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Kind of a mid life crisis; need loan.
Old 12-16-2009, 10:53 AM   #1
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Kind of a mid life crisis; need loan.

Iíll try to keep it simple, but would like some advice.

8 months ago my wife got a promotion but had to move to a different city. She moved with our 12 year old in to an apartment. I stayed behind a few weeks to finish up the projects with work and to do a light remodel / update on the house (paid off in 2004).

We bought (cash) two ten acre adjoining lots that are lightly wooded near the city where my wife is working. After I got relocated I found a part time job and started working with a contractor to build the shell of our new house.

We used our savings and cashed in our fidelity fund and were about out of money. We were planning on our other house selling before we got to this point.

We need about $42,000 to finish construction and to get moved in. Early this week we went to 2 banks with the deed from the 10 acre (worth $60-65,000) lot next to our new house to get a $50,000 loan, but I feel that I was given bad info. We were told it would be better to use the house that is for sale, the house under construction, or to get it loaned out of our 401k.

Iím starting to think that itís our credit that we donít use. We both have $7,500 credit cards in our own names and every 2 years one of use trades in for a new car. In June both of out credit ratings were in the 730 to 760ís.

My wife (39) is an Emergency Coordinator, EMT-P, NP and makes $79,000. Her 401k had $98,000 last quarter.
Iím (40) an architect currently working 25 hours a week. I should be able to make $75-85,000 when Iím ready for a full time job. My 402k had $102,000 last quarter.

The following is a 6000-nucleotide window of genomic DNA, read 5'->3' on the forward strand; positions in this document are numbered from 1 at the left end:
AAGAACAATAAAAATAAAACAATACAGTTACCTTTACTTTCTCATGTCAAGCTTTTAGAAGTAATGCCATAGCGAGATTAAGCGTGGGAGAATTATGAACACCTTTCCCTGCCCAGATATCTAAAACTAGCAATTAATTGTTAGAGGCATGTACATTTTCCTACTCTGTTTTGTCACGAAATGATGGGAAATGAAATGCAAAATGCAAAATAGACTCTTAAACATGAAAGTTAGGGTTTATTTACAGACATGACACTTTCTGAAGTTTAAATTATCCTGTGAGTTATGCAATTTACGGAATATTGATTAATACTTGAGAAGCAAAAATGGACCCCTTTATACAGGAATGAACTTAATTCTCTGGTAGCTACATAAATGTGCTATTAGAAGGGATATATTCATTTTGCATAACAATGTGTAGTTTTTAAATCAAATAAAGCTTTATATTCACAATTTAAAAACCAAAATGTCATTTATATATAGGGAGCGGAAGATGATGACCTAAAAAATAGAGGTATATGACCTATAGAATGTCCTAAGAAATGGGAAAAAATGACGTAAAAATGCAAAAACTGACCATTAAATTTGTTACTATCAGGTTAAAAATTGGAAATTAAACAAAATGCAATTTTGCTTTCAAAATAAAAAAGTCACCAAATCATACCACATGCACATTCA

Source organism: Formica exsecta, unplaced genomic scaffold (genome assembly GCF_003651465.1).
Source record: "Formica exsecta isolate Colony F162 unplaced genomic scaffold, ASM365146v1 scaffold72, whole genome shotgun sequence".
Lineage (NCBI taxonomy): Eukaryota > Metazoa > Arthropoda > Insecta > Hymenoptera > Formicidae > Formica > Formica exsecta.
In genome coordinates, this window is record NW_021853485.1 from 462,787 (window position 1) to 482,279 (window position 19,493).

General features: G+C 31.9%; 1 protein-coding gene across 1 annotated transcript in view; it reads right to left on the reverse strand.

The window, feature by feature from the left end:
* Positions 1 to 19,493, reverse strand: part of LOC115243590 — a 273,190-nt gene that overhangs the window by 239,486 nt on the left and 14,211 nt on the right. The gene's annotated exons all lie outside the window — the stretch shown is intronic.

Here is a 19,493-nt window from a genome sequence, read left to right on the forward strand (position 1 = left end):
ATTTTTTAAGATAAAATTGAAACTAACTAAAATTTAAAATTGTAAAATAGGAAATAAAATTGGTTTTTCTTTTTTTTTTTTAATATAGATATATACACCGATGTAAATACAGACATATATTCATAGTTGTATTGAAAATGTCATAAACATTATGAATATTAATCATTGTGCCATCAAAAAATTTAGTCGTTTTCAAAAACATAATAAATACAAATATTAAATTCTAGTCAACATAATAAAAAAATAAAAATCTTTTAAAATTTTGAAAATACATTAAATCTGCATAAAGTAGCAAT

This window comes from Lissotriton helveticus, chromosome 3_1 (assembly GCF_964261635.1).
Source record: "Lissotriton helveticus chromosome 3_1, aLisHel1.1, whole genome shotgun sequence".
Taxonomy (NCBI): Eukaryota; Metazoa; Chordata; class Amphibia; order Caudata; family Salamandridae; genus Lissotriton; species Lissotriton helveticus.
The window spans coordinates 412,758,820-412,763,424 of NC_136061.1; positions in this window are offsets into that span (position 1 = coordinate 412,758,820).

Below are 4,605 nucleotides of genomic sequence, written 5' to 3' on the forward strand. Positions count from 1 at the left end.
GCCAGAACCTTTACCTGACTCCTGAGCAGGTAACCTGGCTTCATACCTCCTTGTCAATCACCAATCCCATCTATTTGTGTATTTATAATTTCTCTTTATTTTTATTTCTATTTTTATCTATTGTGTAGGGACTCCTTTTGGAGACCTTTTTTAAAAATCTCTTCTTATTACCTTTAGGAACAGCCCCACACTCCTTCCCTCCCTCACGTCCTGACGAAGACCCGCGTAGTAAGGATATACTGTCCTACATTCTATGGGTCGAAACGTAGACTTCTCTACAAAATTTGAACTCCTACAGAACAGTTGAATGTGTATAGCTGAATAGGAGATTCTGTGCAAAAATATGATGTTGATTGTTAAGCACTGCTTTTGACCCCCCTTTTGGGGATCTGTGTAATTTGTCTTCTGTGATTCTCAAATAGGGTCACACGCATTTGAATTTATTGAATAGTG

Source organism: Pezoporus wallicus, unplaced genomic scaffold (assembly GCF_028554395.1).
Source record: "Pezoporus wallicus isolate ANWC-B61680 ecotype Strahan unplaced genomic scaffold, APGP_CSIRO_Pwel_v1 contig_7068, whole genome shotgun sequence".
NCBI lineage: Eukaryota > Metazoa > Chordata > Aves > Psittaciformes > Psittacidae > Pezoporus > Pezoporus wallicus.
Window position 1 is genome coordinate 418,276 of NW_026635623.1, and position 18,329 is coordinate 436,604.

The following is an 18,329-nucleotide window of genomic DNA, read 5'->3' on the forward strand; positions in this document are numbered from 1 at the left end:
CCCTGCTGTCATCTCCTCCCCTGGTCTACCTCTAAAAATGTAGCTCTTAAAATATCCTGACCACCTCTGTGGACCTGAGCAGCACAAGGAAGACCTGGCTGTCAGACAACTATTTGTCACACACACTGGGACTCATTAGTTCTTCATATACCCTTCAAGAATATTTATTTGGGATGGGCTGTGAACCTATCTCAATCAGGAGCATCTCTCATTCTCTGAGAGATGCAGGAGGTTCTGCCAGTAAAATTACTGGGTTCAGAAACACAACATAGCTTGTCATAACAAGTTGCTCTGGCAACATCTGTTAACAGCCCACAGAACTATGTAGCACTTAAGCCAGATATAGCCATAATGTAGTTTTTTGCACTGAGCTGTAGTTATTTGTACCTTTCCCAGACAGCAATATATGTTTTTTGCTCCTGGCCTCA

My thoughtsÖ
I have always been told not to take a loan form your 401k but donít know why itís a bad idea.

I would think it would be a pain to take a small loan out on a house thatís for sale and have that to deal with at selling.

If I took a loan out on the house that were building it would have to be a construction loan and would have to roll it over into a home loan once it was finished.

To me using the empty land thatís worth about $60,000 for a $50,000 loan makes since; but what do I know?
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Old 12-16-2009, 11:19 AM   #2
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Paying off a loan made on the new house would be easy enough. Seems like it would be a problem that you're not living there, have just changed addresses, and just changed jobs. None of that helps convince loan officers.

The construction loan is probably your most conventional option. You should be able to pay it off anytime your old house sells, or roll it into a conventional home loan if necessary. Using the lots makes sense, but you have to go with what you can get...

The 401k loan works as an emergency otpion if necessary. I've never done it, but I don't think a short-term loan would seriously derail your plans.
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Old 12-16-2009, 11:20 AM   #3
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Why not set up a home equity loan account on the house for sale.That would allow you to draw as you need it.

Unless you are a better architect than I have been around , the $42,000 will not be enough and it would be easier to get the extra when you need it.